Pingers are effective in reducing net entanglement of river dolphins


Kolipakam, V.

Additional Authors

Merin Jacob, Aaranya Gayathri, Sunny Deori, Hiyashri Sarma, Syeda Tabassum Tasfia, Anurag Rokade, Ranjana Negi, Abdul Wakid & Qamar Qureshi



Volume & Issue

Vol 12, Article number: 9382



Country / Region


Document Type

Peer-reviewed journal article


Ganges River Dolphin

Threat Keywords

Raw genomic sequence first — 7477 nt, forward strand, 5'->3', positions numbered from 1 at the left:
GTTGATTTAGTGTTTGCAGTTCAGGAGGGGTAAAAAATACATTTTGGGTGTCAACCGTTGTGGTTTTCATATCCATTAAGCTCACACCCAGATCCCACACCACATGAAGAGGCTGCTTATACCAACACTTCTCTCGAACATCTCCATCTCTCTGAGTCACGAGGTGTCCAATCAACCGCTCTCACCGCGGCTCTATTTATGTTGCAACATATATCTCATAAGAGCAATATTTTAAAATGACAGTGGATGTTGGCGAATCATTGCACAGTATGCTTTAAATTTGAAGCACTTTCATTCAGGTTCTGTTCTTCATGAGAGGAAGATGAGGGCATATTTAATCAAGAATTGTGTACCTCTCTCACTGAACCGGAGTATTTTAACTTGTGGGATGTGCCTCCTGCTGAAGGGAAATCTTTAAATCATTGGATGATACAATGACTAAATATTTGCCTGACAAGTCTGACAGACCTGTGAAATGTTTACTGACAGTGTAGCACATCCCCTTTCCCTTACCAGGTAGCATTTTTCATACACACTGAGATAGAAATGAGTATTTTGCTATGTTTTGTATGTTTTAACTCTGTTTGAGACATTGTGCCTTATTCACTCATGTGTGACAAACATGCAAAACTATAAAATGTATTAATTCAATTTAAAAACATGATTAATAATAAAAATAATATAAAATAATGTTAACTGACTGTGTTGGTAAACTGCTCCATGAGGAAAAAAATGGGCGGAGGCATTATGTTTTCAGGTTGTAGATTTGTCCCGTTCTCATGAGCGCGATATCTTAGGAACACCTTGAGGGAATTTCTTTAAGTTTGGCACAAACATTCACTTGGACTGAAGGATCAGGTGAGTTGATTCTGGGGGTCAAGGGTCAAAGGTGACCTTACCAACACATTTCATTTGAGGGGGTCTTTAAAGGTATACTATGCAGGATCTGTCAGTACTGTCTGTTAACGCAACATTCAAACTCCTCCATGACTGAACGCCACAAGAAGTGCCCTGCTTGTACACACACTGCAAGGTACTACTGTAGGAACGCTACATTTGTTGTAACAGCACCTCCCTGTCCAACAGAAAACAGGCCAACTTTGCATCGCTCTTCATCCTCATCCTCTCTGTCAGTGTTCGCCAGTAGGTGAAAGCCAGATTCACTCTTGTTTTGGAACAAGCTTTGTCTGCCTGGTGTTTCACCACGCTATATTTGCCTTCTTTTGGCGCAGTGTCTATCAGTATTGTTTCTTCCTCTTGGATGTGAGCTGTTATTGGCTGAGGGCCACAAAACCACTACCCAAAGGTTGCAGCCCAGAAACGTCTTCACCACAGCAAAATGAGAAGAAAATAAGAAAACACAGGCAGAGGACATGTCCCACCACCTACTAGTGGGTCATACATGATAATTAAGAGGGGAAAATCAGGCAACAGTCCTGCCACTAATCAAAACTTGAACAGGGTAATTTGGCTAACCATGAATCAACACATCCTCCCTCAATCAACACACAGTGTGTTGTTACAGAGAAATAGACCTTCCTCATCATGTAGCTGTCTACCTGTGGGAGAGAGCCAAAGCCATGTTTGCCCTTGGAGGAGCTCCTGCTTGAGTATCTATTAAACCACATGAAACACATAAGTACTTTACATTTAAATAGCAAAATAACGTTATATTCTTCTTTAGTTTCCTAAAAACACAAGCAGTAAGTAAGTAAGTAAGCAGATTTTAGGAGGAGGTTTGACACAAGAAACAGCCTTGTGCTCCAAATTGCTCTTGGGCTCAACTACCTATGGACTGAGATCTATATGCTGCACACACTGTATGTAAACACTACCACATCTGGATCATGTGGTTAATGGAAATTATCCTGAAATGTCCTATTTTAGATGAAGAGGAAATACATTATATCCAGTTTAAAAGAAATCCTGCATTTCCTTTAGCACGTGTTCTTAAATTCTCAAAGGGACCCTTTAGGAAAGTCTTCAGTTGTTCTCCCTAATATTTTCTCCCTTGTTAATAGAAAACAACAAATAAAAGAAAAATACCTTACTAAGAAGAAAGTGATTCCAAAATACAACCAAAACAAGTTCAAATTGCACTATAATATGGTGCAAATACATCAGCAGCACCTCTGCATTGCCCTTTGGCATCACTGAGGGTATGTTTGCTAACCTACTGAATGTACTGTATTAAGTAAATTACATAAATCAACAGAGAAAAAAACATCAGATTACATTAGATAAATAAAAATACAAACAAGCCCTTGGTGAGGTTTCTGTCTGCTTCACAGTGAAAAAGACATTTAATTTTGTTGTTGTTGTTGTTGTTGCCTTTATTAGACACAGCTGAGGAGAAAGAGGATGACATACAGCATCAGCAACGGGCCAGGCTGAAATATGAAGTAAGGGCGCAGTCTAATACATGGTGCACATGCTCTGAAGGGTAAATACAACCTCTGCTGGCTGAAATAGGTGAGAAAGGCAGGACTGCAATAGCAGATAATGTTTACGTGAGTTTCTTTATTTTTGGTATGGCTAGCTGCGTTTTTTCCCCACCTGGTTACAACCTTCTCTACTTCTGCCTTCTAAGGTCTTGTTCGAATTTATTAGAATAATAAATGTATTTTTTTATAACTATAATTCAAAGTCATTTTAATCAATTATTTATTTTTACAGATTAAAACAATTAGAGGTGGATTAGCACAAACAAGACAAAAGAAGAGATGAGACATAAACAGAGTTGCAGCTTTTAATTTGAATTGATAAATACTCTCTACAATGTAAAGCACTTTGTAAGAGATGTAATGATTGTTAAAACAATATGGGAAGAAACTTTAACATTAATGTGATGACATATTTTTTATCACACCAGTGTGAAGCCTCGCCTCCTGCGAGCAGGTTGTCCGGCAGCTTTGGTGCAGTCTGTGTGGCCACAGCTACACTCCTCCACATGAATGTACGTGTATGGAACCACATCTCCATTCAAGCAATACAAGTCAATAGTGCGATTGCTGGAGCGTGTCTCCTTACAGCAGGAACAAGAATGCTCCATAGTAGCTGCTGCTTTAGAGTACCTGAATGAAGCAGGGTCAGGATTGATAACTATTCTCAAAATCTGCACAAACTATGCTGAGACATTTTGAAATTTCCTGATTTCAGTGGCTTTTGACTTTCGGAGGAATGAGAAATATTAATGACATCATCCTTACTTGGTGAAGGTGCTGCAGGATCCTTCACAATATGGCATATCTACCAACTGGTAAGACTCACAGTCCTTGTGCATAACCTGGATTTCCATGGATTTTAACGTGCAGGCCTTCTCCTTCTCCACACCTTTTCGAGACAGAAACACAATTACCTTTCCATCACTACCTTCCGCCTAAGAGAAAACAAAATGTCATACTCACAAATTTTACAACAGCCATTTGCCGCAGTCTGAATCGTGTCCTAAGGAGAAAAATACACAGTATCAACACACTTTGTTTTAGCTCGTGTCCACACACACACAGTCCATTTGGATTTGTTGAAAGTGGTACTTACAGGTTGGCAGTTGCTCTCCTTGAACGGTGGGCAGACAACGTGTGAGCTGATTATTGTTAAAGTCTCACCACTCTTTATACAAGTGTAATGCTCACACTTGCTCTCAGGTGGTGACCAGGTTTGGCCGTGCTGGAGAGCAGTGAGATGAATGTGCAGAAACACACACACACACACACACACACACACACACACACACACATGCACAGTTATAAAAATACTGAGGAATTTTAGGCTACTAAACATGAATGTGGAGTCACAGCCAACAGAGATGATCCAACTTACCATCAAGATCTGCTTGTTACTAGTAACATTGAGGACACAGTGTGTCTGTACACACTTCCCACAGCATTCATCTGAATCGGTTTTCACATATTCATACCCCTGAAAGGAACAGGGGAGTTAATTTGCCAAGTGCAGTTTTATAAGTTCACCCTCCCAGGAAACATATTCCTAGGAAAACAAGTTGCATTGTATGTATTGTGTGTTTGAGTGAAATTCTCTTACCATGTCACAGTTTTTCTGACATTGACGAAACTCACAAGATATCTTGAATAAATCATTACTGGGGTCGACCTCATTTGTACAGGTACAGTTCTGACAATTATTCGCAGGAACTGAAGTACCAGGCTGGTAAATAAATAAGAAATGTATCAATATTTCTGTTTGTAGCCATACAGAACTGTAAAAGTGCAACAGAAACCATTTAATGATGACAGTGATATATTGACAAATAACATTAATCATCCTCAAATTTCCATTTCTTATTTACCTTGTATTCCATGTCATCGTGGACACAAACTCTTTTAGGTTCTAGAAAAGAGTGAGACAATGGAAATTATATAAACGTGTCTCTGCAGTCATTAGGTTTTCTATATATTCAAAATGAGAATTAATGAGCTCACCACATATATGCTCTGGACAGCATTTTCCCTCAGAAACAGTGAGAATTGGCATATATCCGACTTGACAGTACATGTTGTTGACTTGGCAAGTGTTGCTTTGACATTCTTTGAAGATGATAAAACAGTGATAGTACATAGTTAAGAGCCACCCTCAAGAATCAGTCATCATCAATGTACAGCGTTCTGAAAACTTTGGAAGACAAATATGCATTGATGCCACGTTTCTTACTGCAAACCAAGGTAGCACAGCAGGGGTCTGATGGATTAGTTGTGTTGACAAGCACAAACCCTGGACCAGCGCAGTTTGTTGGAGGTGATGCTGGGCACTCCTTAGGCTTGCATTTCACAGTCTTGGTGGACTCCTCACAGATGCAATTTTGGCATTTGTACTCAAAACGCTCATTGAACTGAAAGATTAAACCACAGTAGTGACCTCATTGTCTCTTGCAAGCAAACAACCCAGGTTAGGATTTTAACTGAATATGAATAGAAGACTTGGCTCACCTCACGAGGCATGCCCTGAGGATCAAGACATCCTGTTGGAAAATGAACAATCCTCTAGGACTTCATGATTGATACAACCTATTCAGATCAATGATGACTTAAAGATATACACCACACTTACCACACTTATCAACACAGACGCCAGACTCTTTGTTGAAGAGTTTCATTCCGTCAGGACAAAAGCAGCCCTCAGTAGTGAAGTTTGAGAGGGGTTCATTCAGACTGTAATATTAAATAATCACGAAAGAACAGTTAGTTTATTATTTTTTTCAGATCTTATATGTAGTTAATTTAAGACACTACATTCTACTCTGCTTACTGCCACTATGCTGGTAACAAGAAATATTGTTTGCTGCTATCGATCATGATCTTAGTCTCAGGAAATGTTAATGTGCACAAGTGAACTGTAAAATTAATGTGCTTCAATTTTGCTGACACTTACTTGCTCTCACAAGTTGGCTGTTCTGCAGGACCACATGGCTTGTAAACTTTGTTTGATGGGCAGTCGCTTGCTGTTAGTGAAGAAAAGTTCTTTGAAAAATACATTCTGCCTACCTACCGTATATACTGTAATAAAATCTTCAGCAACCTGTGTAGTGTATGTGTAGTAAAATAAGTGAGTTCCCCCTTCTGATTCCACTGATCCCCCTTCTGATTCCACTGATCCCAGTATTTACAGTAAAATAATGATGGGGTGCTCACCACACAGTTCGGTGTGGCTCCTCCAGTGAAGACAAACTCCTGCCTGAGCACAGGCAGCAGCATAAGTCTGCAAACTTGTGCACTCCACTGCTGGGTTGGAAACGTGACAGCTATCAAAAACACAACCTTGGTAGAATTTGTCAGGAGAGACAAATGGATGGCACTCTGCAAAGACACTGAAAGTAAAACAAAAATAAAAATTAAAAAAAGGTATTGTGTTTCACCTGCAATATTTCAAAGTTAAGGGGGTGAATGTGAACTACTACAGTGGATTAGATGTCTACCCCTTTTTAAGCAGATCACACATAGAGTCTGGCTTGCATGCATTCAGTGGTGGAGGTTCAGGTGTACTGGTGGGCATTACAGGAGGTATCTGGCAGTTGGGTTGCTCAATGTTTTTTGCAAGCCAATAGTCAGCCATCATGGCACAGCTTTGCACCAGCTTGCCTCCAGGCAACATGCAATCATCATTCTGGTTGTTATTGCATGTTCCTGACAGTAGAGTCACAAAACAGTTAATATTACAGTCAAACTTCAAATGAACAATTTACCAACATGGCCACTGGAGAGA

Ganges River dolphins echolocate, but this mechanism is inadequate for poor sonar-echoing objects such as  monofilament gillnets, causing considerable net entanglement related mortalities. Net entanglement related deaths are one of the major causes of cetacean population decline around the world. Experiments were carried out to understand the use of pingers—an acoustic deterrent, in aiding the deterrence of dolphins from fishing nets. Based on the dolphin clicks recorded, in an experimental setup spanning 36 days, a 90% deterrence was found; 22.87 ± 0.71 SE dolphin detection positive minutes per hour near non-pingered nets versus 2.20 ± 0.33 SE per hour near pingered net. Within 30 m radii of nets, visual encounters of non-calf reduced by 52% and calf by 9%, in the presence of pingers. No evidence of habituation to pingers, habitat avoidance in dolphins after pinger removal or a change in fish catch in nets because of pingers was found during the study. While the effectiveness of pingers on calves and fish catch needs further experimentation, the use of pingers to minimize net entanglement mortalities in the Ganges River dolphins seems to be the most promising solution currently available. These results have critical implications for the conservation of other species of river dolphins around the world.